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Forensic lights new addition to police investigation

August 06, 2012

KARACHI, Aug 5: In a move to build up their investigation capacity, the Sindh police have acquired forensic lights which will help them in finding evidence that remains invisible under normal lighting to the naked eye, it emerged on Sunday.

Officials said the import of these lights had been made in line with a recent programme of forensic division upgrade, which included forensic laboratory expansion and acquisition of latest technology to enhance investigation accuracy.

“The forensic lights will help us in collecting maximum evidence at crime scenes, as under the current practice the evidence invisible to the naked eye is usually lost,” said an official at the forensic division of the Sindh police.

He said the gadget would be much helpful in the investigation of serious crimes, particularly those related to violence against women, in which suspects got off scot-free just because police investigators faced difficulties in finding evidence.

“In modern policing and investigation, forensic lights are used by law-enforcement and forensic agencies,” the official said. “The gadget produces an ultra-high intensity light for the search and documentation of a wide variety of evidence types including fingerprints, body fluids, trace evidence [evidence that occurs when different objects contact one another] and bone fragments.”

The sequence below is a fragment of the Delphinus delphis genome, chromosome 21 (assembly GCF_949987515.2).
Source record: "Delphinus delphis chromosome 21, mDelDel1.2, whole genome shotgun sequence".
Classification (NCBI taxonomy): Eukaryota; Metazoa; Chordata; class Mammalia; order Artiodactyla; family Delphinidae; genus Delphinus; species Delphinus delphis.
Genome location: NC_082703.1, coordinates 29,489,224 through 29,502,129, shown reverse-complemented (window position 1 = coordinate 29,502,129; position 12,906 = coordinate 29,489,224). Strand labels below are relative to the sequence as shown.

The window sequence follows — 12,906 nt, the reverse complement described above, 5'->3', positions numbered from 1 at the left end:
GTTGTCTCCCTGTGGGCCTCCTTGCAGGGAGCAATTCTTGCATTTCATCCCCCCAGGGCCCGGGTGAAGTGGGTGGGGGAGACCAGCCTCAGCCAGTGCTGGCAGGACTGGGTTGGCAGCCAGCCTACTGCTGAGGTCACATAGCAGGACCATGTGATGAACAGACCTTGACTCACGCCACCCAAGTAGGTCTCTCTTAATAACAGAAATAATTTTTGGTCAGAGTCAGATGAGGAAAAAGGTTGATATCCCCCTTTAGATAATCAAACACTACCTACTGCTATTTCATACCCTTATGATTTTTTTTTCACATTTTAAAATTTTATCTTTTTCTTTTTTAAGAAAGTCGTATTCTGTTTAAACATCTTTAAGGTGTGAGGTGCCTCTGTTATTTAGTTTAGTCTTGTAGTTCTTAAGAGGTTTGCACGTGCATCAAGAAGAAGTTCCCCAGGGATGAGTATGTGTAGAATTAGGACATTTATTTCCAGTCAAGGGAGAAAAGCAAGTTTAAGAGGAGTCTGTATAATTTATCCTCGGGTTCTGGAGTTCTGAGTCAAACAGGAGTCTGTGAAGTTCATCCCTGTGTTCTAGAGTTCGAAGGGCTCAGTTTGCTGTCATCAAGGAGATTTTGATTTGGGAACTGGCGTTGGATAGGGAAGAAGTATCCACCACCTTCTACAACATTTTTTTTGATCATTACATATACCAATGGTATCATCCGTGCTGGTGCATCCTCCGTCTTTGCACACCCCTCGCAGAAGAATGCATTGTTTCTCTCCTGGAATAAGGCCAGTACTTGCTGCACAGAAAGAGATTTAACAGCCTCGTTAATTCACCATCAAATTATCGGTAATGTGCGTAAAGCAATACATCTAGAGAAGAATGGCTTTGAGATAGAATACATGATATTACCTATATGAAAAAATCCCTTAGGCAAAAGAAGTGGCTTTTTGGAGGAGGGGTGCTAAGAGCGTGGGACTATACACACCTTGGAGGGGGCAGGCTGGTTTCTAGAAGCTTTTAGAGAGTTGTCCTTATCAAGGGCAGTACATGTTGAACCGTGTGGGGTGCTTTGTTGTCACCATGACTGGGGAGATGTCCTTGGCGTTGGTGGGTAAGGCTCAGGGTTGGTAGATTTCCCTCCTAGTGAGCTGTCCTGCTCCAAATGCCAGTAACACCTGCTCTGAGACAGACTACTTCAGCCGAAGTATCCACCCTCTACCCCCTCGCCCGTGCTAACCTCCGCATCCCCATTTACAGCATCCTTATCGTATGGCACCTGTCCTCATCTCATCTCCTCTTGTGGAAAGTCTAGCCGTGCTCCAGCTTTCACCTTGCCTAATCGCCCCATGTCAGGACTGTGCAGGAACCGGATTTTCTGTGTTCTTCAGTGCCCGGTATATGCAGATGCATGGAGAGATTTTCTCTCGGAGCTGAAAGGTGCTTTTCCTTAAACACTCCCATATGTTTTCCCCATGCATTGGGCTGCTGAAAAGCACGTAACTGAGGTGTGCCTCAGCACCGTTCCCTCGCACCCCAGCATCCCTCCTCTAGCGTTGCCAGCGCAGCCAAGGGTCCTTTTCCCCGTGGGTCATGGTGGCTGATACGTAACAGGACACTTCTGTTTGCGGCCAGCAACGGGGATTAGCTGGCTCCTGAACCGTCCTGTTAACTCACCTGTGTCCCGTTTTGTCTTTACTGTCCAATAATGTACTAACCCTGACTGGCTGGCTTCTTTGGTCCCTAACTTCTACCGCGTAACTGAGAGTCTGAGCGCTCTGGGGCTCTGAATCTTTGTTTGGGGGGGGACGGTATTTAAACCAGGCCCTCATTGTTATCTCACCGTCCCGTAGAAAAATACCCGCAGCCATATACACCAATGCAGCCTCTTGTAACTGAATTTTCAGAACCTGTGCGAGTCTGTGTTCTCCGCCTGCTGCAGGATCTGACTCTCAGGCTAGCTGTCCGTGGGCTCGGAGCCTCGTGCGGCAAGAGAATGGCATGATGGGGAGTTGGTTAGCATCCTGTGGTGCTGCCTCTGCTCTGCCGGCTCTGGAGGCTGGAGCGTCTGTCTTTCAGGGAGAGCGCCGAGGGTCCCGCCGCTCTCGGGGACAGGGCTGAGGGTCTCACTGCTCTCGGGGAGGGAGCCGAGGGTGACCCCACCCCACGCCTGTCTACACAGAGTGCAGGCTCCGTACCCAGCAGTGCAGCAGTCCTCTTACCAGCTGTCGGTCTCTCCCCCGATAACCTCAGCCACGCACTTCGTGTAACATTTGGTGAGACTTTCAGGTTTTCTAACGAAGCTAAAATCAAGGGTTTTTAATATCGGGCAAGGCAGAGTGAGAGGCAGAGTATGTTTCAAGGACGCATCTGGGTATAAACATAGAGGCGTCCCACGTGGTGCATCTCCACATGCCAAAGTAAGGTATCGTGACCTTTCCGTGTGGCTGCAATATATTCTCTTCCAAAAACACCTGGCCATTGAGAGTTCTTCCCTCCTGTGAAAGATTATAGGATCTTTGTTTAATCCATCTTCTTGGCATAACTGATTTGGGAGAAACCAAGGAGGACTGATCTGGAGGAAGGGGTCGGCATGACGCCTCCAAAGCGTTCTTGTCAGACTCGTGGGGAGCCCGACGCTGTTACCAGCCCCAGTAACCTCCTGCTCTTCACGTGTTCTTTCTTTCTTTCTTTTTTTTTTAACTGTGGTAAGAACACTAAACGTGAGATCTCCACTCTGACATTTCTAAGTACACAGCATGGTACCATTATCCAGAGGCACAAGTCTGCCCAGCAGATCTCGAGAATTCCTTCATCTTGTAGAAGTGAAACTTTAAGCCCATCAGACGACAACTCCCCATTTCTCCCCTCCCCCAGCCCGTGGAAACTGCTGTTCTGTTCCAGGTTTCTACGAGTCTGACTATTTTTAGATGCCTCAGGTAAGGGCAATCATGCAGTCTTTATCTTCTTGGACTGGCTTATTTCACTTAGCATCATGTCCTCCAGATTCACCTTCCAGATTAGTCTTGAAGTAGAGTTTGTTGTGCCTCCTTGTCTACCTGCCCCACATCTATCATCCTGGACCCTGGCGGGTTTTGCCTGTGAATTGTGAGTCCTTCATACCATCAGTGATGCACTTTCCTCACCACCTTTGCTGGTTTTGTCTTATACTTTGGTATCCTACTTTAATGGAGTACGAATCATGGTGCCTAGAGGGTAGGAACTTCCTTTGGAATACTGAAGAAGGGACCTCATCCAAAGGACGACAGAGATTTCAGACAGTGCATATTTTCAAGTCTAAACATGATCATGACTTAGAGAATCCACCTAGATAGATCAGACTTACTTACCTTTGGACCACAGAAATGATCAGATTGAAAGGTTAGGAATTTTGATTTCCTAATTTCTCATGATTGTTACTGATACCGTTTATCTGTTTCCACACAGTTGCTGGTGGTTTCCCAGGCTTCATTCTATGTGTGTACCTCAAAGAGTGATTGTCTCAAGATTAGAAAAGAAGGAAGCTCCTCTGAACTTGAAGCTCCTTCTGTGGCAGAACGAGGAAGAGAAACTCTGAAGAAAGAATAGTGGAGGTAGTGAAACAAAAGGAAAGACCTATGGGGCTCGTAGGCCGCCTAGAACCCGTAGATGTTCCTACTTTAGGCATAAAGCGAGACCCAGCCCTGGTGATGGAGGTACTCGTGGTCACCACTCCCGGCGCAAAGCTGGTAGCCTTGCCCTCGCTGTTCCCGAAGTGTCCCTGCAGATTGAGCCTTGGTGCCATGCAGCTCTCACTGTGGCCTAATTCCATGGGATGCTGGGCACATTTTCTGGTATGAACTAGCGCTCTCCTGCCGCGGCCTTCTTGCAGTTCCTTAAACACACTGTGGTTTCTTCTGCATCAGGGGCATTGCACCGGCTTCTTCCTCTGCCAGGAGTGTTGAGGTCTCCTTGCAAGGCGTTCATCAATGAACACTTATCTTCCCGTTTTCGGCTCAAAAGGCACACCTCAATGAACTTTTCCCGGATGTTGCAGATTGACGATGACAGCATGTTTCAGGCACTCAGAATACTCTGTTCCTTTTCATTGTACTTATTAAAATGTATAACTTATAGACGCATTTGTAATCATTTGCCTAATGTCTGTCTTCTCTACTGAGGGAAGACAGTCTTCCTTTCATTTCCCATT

Worth more than Rs2 million, the lights were the first such inclusion in the Sindh police forensic equipment, he said.

The official said that the lights would also help police in investigating terrorism cases as they made the collection of micro-level evidences easy.

“We will train nearly a dozen officials of our division to handle these lights,” said Muneer Sheikh, additional inspector-general of Sindh police forensic division. “The lights will be maintained and handled by the forensic division,” he added.

However, the officer said, assistance would be provided to every segment of the police investigation in their respective cases.

The procurement of forensic lights seemed part of a plan often talked about by cabinet members and senior police officers to equip the law-enforcement agency with latest gadgets. Earlier, the multimillion cellphone caller location technology — which is seen as a major breakthrough in the upgrade of the police investigation system — was acquired by the CID police. The technology will help police in tracing not only those involved in kidnap for ransom and extortion cases but also militants.

The police budget has been increased by more than 25 per cent -- from Rs30.47 billion in 2011-12 to Rs38.44 billion in 2012-13.